Now that I have been investing in stocks for more than a decade (started in 2012), I thought it would be a good idea to write down some of the most important lessons I have learned during my adventures in the capital markets. The topic of my first blog post was a description of my investing philosophy. That was 5 years ago. Looking back I realize that not a lot has changed during that time.
The most important thing about investing is to understand the importance of it and to get started in the first place. Because compounding interest works best over very long timeframes, the sooner you get started, the better. And you do not become a good investor by reading books and blog posts, you have to actually do it and put your own hard-earned money at risk. There is no substitute for hands-on experience. But books and blog posts like mine can provide valuable tips and guidelines to at least steer you in the right direction on this journey. Also check out my previous post about personal finance for more reasons to become an investor.
While I like to invest in stocks of individual companies, I realize that index funds and ETFs are a better choice for most investors. While learning about individual companies can be a fun hobby, doing it properly takes a lot of time. Instead of doing that, it would be much more cost-effective for most people to spend the extra time working on their main job and then just dump that extra income into index funds. Consistently dumping your money into an index fund like the S&P 500 over a long period of time has been proven to be a winning strategy and very difficult to beat by active investing.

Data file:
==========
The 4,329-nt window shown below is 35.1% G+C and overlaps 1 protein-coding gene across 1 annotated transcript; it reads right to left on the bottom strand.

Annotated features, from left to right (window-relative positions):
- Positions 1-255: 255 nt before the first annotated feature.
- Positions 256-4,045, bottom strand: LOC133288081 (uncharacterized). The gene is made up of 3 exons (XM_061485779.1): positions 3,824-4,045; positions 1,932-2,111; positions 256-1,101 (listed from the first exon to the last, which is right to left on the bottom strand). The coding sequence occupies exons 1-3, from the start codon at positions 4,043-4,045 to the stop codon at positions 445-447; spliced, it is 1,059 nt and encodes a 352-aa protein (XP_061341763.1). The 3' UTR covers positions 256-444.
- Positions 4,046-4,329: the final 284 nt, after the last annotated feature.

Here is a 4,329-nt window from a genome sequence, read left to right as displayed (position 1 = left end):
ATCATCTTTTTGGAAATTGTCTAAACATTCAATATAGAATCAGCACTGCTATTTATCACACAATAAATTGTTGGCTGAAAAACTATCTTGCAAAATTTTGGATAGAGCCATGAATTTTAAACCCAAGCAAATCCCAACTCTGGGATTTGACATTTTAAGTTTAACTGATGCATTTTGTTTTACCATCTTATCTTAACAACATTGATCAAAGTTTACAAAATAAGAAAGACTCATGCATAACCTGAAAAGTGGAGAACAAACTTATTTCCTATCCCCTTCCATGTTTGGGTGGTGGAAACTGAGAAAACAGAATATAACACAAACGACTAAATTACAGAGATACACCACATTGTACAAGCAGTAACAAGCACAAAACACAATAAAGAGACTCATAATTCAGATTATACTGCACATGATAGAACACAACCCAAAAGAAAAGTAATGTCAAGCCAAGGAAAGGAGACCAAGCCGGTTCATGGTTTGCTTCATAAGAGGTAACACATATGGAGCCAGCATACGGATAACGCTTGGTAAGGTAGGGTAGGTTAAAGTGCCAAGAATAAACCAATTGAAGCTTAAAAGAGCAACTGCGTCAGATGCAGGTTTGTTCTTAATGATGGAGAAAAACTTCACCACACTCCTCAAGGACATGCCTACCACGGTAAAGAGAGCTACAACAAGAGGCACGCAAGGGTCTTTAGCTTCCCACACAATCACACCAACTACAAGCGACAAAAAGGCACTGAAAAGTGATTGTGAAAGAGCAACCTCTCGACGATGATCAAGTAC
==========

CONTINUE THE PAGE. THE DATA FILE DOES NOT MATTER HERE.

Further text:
That being said, the rest of this post will cover lessons learned from investing in common stocks.
Make Mistakes Early
Losing money is never a pleasant feeling but unfortunately that is part of investing. Generally speaking, if there is no risk there is also not much opportunity for return on investment. The capital markets are very efficient that way. Incidentally, if someone tells you about an investment opportunity that has above-average returns with below-average risks, be very careful and suspicious. There is no "free lunch" in investing and if something appears too good to be true, it often is.
Since making mistakes and losing money is an inevitable part of investing, the key is to make most of your mistakes early in your investing career when the amounts are small. Lets say for example that you have $2000 when you start investing and you put them into two stocks, $1000 each. Then something bad happens and one of them goes to zero. You just lost half of the value of your portfolio. If you only had $2000 to begin with, losing $1000 feels horrible. But it's still only $1000 that you can replace and try again. On the other hand, if you are nearing retirement with a $1 million portfolio, losing half of it would be a catastrophe.
Don't be too hard on yourself when you make mistakes during the first steps of your investing journey. Treat your mistakes as learning opportunities and study what you can do differently to prevent the same from happening again. Human beings only learn from mistakes and losses, not from wins. When we win, we often just tend to think (or imagine) that we are just that good so that's why we won, and there is not a lesson there to be learned. But make mistakes when they are cheap, during the early years of your investing career.